Once upon a time, we owned a lovely Russell Hobbs slow cooker. It was given to us by a family member who no longer needed it (how can you not need a slow cooker?!).
Unfortunately, this crockpot died on us after about two years of heavy use (plus the six to twelve months it had been sporadically used before). It no longer heated, which kinda defeats the purpose of a slow cooker.
We went for almost 12 months without a slow cooker, which is, like, an <em>eternity</em>.
So when we had the spare cash, we bought a slow cooker from Harvey Norman (when we got our clothes dryer).
We were quite limited in choice. Big ones seem hard to come by, and we need a big one! The Oldest Hammerling eats like a horse, and is always looking for more. He’s a big boy, at a few days shy of 14, standing just over 6′, and full of muscle. So he needs a good serving at meal times to keep his belly from grumbling (and he’s still growing . . .).
Anyway, so, limited in choice. Harvey Norman had a large array of slow cookers at the 3L mark. They had two larger ones, the one we bought, which was tagged $68 at 5.5L, and a 5.7L for about $230.
It wasn’t a hard choice.
It was the last one they had, so we got the display model for $60 instead of $68.
It has more doobie-whatzits than the old one did. We can set it to High or Low, with a timer. It can be set to ‘Keep Warm’ for up to 12 hours.
The first time I used it, I chucked a half-frozen chicken in it, elevating it with balls of alfoil. The Oldest Hammerling put it Low on at 10am (during school holidays) in anticipation of my and Mr Hammer’s return home at 6pm.
Probably because it was frozen, by the time I got home after work, the flesh was still a little bit pink.
To avoid the probability of salmonella, I popped it on High for an hour, while the potatoes, sweet potatoes, pumpkins, carrot, corn and beans were cooking.
As we ate, I quickly noticed the breast meat I had on my plate was very dry.
The Oldest Hammerling and Mr Hammer had drumsticks. The Oldest Hammerling mentioned that his drumstick smelled like dog. I sniffed it.
Yes, it smelled like dog. Literally.
Mr Hammer couldn’t smell it. He continued eating to the sounds of my gagging.
The babies had wings and breast. They ate it all. Master Hammer even snatched the Oldest Hammerling’s drumstick and gobbled that down, too.
I, an infintely concerned parent, thought, ‘well, if they’re sick tomorrow, at least we’ll know why’.
Yep. I win the Trophy for Best Parenting 2016.
They weren’t sick. I’d presume it was the meat, not the slow cooker that offered the gag-worthy smell of dog.
The next morning, I put on all the ingredients for taco soup.
When Mr Hammer and myself got home from work, the house smelled divine. Not even a skerrick of dog.
Everything was cooked perfectly. It didn’t stick, bubble over, or burn.
Since then, I have also made a delicious, perfectly cooked beef stew.
The instruction manual is very basic (after all, it’s not hard to figure out – there are only a few buttons), and has a few pages at the back with recipes.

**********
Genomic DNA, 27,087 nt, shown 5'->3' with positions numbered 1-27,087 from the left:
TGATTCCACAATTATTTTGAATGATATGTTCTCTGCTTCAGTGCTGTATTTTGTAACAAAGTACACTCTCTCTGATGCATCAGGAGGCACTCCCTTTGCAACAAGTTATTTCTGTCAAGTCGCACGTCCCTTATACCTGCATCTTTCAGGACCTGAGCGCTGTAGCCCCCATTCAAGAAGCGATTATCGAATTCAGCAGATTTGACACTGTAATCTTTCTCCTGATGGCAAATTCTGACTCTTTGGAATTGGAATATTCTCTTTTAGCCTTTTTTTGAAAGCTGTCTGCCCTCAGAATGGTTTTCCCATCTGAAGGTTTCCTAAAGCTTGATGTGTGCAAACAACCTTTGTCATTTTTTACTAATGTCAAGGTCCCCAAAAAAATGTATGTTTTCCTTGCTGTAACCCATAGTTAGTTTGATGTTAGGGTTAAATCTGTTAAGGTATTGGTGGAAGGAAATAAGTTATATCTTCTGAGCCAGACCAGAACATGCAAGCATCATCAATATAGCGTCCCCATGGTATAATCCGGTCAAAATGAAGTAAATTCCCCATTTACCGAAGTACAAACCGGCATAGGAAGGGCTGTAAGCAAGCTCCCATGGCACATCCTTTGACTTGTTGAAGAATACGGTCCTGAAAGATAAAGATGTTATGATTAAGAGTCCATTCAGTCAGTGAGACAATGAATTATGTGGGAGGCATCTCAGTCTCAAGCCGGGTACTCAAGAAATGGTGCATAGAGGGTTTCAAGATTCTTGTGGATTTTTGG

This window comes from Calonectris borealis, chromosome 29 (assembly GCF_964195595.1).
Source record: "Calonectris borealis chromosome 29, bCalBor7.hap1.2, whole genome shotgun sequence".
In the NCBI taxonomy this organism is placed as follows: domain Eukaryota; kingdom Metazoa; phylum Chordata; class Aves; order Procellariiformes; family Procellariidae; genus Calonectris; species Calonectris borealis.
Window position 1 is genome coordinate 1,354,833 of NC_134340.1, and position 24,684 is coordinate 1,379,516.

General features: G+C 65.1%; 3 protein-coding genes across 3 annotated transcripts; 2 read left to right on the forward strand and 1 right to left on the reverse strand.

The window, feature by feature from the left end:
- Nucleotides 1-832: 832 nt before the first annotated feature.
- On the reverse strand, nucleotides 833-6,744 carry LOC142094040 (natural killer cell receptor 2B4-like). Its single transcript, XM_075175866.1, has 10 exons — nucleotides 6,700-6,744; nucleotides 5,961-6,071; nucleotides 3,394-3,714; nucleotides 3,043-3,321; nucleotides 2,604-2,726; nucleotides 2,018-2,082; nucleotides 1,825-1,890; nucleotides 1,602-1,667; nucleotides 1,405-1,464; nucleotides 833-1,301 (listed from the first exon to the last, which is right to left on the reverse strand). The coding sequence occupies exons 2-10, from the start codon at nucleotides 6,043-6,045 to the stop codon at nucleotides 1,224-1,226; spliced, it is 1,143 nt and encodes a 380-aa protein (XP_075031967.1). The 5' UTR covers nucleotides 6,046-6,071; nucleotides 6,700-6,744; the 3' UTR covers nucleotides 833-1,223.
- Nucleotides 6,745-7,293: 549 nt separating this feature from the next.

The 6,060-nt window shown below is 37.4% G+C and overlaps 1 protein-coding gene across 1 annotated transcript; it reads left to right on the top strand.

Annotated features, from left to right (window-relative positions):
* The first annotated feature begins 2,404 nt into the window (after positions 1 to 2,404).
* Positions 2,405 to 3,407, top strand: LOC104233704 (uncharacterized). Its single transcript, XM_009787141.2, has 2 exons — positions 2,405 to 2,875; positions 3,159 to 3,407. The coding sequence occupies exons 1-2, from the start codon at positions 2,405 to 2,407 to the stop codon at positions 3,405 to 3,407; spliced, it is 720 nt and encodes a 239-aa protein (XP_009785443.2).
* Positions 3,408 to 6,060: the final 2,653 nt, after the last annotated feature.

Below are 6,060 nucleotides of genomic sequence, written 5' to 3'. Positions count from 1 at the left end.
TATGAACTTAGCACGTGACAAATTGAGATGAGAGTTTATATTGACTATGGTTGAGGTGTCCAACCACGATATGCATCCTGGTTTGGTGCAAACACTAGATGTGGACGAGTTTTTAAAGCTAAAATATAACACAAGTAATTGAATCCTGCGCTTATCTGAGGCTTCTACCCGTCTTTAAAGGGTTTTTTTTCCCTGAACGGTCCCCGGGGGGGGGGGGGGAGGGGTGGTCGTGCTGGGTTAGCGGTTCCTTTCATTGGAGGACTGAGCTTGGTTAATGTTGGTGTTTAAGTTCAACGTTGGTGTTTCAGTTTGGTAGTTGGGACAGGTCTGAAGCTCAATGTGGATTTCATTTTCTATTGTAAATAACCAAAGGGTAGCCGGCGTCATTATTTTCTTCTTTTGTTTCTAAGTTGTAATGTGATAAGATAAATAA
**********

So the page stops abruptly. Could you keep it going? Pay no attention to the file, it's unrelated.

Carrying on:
Most of these recipes require some kind of pre-cooking (like, cook the meat and onions before you put it in the cooker). This, to me, takes away from the ease-of-use. Personally, I like to make one-pot meals with the slow cooker. Just chuck everything in, turn it on and walk away. So I always add meat raw, onions uncooked, add spices, pastes and flavourings straight to the crock. Aside from the unfortunate dog-chicken, we have never had any issue with doing this.
The cooker outer lining (the silver bit) has handles, as well as the crock itself. This makes it really easy to pick up one or the other, and means we could take the crock out of the outer lining and place it on the dining table to serve, if required.
The power cord is also removable, which is both good and bad. It means the whole slow cooker could be moved to the table for serving, but also means the cord could be misplaced. I’m not sure why you would want to move the entire thing to the dining table to serve, if you could just take the crock insert.
The crock is dishwasher safe.
The heating element wraps around the crock insert, which means you don’t need to stir it, and it heats evenly (no burning to the bottom).
The control panel shows how much time is left to cook, if you selected a cooking time. Handy.
And, as with most slow cookers, once the timer is finished, it will automatically switch to ‘keep warm’.
We’re pretty happy with this purchase, and it makes having dinner ready to go when we get home from work so much easier.
And our delicious taco soup recipe for a large slow cooker:
- 1kg mince of your choice
- 1 jar passata
- 3 tins diced tomato
- 2 onions, diced
- 3 packets taco seasoning
- Dash cumin
- 3 cups water
- 1 green capsicum, diced
- 1 large tbsp tomato paste
- 2 garlic cloves, or 2 tsp minced garlic
- 2 tins red kidney beans (to be added at the end of cooking time for about half hour, or use dried beans and add with the rest of the ingredients)
- Sour cream, to serve
That’s it. Very easy, and very yummy. Just make sure you give the mince a good squishing before you start cooking, or you’ll end up with a solid slab of mince floating in your soup.
Yay or Nay?
Yay. If you’re looking a family-size pot, For the price, you can’t really go wrong. It does the job just fine.
What are your favourite slow cooker recipes? Are you an avid user, or just an every-now-and-then slow cooker-er?